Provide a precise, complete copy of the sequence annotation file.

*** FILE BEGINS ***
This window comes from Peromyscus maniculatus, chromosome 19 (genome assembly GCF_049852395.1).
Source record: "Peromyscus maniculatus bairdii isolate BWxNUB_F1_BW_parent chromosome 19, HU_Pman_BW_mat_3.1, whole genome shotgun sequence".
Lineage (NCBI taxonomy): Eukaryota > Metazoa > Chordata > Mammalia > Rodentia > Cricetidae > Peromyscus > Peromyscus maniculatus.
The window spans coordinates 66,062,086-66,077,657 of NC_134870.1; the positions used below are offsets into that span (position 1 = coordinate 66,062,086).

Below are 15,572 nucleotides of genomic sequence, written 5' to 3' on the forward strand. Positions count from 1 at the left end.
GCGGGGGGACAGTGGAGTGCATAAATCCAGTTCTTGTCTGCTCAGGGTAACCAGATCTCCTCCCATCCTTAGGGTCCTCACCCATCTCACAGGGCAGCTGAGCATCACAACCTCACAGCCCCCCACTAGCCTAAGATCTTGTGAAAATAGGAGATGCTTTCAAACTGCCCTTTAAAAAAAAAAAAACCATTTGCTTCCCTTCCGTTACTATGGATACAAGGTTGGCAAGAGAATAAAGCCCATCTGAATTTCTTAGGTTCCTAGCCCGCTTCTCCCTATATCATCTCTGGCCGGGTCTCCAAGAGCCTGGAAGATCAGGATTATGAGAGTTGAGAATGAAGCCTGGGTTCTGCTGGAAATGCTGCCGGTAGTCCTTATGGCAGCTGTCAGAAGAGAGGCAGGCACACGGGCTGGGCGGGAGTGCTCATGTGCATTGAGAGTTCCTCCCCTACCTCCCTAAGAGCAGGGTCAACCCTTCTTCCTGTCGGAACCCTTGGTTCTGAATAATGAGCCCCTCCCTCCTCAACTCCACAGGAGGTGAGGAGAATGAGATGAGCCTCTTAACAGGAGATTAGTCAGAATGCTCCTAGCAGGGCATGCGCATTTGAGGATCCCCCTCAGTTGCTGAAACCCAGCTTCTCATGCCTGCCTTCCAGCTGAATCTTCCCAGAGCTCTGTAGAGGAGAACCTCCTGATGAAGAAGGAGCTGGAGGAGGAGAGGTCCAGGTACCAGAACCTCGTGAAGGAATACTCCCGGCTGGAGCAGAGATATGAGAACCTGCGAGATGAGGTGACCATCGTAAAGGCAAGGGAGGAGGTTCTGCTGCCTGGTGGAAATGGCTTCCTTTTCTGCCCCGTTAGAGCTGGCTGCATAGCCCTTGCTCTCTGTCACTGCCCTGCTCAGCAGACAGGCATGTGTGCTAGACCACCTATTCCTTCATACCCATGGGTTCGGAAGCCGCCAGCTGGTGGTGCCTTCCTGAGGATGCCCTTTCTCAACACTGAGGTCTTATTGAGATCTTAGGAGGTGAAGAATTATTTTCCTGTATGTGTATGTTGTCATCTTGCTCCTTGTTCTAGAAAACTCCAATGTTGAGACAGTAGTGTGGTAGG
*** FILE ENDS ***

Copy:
This window comes from Peromyscus maniculatus, chromosome 19 (genome assembly GCF_049852395.1).
Source record: "Peromyscus maniculatus bairdii isolate BWxNUB_F1_BW_parent chromosome 19, HU_Pman_BW_mat_3.1, whole genome shotgun sequence".
Lineage (NCBI taxonomy): Eukaryota > Metazoa > Chordata > Mammalia > Rodentia > Cricetidae > Peromyscus > Peromyscus maniculatus.
The window spans coordinates 66,062,086-66,077,657 of NC_134870.1; the positions used below are offsets into that span (position 1 = coordinate 66,062,086).

Below are 15,572 nucleotides of genomic sequence, written 5' to 3' on the forward strand. Positions count from 1 at the left end.
GCGGGGGGACAGTGGAGTGCATAAATCCAGTTCTTGTCTGCTCAGGGTAACCAGATCTCCTCCCATCCTTAGGGTCCTCACCCATCTCACAGGGCAGCTGAGCATCACAACCTCACAGCCCCCCACTAGCCTAAGATCTTGTGAAAATAGGAGATGCTTTCAAACTGCCCTTTAAAAAAAAAAAAACCATTTGCTTCCCTTCCGTTACTATGGATACAAGGTTGGCAAGAGAATAAAGCCCATCTGAATTTCTTAGGTTCCTAGCCCGCTTCTCCCTATATCATCTCTGGCCGGGTCTCCAAGAGCCTGGAAGATCAGGATTATGAGAGTTGAGAATGAAGCCTGGGTTCTGCTGGAAATGCTGCCGGTAGTCCTTATGGCAGCTGTCAGAAGAGAGGCAGGCACACGGGCTGGGCGGGAGTGCTCATGTGCATTGAGAGTTCCTCCCCTACCTCCCTAAGAGCAGGGTCAACCCTTCTTCCTGTCGGAACCCTTGGTTCTGAATAATGAGCCCCTCCCTCCTCAACTCCACAGGAGGTGAGGAGAATGAGATGAGCCTCTTAACAGGAGATTAGTCAGAATGCTCCTAGCAGGGCATGCGCATTTGAGGATCCCCCTCAGTTGCTGAAACCCAGCTTCTCATGCCTGCCTTCCAGCTGAATCTTCCCAGAGCTCTGTAGAGGAGAACCTCCTGATGAAGAAGGAGCTGGAGGAGGAGAGGTCCAGGTACCAGAACCTCGTGAAGGAATACTCCCGGCTGGAGCAGAGATATGAGAACCTGCGAGATGAGGTGACCATCGTAAAGGCAAGGGAGGAGGTTCTGCTGCCTGGTGGAAATGGCTTCCTTTTCTGCCCCGTTAGAGCTGGCTGCATAGCCCTTGCTCTCTGTCACTGCCCTGCTCAGCAGACAGGCATGTGTGCTAGACCACCTATTCCTTCATACCCATGGGTTCGGAAGCCGCCAGCTGGTGGTGCCTTCCTGAGGATGCCCTTTCTCAACACTGAGGTCTTATTGAGATCTTAGGAGGTGAAGAATTATTTTCCTGTATGTGTATGTTGTCATCTTGCTCCTTGTTCTAGAAAACTCCAATGTTGAGACAGTAGTGTGGTAGG